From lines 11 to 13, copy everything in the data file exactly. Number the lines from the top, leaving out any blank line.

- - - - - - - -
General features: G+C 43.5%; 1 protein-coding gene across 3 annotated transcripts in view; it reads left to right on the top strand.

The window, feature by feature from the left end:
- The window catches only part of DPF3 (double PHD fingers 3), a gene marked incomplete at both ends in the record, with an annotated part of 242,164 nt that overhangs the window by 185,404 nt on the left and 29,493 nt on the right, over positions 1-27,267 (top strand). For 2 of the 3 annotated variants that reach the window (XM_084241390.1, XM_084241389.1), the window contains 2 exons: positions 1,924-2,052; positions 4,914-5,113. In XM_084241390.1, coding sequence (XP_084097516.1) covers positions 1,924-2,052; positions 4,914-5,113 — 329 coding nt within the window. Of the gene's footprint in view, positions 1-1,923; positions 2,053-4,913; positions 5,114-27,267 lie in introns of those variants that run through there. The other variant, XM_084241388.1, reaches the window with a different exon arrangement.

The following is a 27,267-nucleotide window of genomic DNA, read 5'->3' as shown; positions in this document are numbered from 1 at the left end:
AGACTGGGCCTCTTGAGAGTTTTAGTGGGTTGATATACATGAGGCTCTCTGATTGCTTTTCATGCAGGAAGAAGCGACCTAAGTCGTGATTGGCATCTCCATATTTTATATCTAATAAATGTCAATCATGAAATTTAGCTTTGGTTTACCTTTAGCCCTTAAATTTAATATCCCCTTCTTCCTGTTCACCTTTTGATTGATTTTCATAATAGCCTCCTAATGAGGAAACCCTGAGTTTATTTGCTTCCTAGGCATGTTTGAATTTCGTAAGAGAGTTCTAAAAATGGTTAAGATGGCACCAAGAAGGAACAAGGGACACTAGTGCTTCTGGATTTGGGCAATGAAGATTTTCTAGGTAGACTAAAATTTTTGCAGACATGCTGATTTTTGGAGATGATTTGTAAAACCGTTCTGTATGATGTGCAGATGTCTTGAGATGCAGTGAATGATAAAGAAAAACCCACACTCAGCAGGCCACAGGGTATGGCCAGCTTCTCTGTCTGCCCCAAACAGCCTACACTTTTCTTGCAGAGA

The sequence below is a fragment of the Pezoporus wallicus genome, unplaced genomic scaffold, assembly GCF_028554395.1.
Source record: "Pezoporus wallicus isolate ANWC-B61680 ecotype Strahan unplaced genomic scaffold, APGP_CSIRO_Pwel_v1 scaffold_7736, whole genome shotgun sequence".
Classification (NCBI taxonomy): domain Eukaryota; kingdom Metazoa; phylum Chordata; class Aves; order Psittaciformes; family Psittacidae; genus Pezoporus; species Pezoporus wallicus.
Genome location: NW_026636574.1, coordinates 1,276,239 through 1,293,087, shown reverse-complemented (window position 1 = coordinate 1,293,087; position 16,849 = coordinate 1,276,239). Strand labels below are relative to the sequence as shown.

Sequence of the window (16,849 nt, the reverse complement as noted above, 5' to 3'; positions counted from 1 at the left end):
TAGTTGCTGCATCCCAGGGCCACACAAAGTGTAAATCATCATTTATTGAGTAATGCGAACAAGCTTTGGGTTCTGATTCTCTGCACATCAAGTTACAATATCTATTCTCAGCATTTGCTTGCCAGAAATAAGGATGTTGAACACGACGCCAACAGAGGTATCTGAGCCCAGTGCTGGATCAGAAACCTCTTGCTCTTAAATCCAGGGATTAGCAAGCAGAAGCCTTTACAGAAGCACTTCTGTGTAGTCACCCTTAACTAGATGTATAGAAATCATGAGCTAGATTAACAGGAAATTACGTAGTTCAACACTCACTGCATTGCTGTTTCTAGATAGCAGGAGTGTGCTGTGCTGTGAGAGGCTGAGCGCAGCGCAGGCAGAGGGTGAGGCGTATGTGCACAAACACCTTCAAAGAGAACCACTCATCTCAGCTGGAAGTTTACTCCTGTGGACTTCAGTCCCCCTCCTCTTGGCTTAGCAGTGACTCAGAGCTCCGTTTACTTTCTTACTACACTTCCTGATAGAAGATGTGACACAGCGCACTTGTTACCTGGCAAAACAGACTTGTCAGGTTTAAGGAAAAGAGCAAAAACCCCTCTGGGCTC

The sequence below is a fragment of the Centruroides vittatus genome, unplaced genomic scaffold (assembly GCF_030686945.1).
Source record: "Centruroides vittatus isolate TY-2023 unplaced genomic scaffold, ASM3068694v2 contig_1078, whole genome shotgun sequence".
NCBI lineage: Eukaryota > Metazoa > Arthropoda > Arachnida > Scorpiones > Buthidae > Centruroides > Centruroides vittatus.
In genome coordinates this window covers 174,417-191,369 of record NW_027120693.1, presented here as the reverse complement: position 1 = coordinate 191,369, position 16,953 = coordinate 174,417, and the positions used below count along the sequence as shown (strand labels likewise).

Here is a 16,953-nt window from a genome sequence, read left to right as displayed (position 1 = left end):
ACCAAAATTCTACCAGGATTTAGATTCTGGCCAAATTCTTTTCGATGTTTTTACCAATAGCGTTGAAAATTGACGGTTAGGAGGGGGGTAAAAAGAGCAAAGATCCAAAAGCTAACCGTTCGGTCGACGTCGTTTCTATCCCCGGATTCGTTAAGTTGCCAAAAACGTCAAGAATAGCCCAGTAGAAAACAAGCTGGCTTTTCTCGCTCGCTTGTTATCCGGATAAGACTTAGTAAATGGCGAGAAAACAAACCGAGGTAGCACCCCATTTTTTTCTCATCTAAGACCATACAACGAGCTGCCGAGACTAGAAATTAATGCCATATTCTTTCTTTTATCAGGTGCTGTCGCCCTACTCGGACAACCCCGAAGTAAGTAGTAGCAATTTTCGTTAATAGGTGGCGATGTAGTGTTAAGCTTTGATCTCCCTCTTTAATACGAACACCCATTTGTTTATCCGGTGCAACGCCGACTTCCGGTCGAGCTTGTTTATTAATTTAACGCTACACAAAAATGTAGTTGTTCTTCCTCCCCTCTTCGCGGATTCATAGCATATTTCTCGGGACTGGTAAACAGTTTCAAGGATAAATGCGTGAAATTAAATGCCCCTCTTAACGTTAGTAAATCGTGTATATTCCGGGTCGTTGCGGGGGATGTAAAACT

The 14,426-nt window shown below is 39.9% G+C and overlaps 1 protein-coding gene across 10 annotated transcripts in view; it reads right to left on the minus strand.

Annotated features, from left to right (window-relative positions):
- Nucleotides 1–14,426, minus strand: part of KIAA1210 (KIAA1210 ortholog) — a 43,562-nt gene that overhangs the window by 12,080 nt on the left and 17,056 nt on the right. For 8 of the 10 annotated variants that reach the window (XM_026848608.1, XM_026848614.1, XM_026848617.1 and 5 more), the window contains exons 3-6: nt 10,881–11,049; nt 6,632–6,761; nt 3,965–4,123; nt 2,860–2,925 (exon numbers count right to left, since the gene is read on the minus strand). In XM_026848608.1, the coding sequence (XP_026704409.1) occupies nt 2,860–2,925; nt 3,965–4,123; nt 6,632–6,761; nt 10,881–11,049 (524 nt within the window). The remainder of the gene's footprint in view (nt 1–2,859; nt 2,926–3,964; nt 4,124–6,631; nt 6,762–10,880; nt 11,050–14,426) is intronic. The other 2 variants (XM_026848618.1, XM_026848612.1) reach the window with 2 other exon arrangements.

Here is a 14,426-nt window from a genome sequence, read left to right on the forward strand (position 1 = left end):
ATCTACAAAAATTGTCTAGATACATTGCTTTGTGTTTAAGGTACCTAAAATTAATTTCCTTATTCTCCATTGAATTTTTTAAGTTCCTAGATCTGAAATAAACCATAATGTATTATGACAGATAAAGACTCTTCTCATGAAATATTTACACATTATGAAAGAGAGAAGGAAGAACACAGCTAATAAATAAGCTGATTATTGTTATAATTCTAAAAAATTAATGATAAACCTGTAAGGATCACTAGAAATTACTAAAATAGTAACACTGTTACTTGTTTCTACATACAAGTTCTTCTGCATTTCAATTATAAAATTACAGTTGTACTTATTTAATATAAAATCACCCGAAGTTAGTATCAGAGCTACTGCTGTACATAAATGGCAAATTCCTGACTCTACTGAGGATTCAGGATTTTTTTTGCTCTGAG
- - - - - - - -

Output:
TAGTTGCTGCATCCCAGGGCCACACAAAGTGTAAATCATCATTTATTGAGTAATGCGAACAAGCTTTGGGTTCTGATTCTCTGCACATCAAGTTACAATATCTATTCTCAGCATTTGCTTGCCAGAAATAAGGATGTTGAACACGACGCCAACAGAGGTATCTGAGCCCAGTGCTGGATCAGAAACCTCTTGCTCTTAAATCCAGGGATTAGCAAGCAGAAGCCTTTACAGAAGCACTTCTGTGTAGTCACCCTTAACTAGATGTATAGAAATCATGAGCTAGATTAACAGGAAATTACGTAGTTCAACACTCACTGCATTGCTGTTTCTAGATAGCAGGAGTGTGCTGTGCTGTGAGAGGCTGAGCGCAGCGCAGGCAGAGGGTGAGGCGTATGTGCACAAACACCTTCAAAGAGAACCACTCATCTCAGCTGGAAGTTTACTCCTGTGGACTTCAGTCCCCCTCCTCTTGGCTTAGCAGTGACTCAGAGCTCCGTTTACTTTCTTACTACACTTCCTGATAGAAGATGTGACACAGCGCACTTGTTACCTGGCAAAACAGACTTGTCAGGTTTAAGGAAAAGAGCAAAAACCCCTCTGGGCTC

The sequence below is a fragment of the Centruroides vittatus genome, unplaced genomic scaffold (assembly GCF_030686945.1).
Source record: "Centruroides vittatus isolate TY-2023 unplaced genomic scaffold, ASM3068694v2 contig_1078, whole genome shotgun sequence".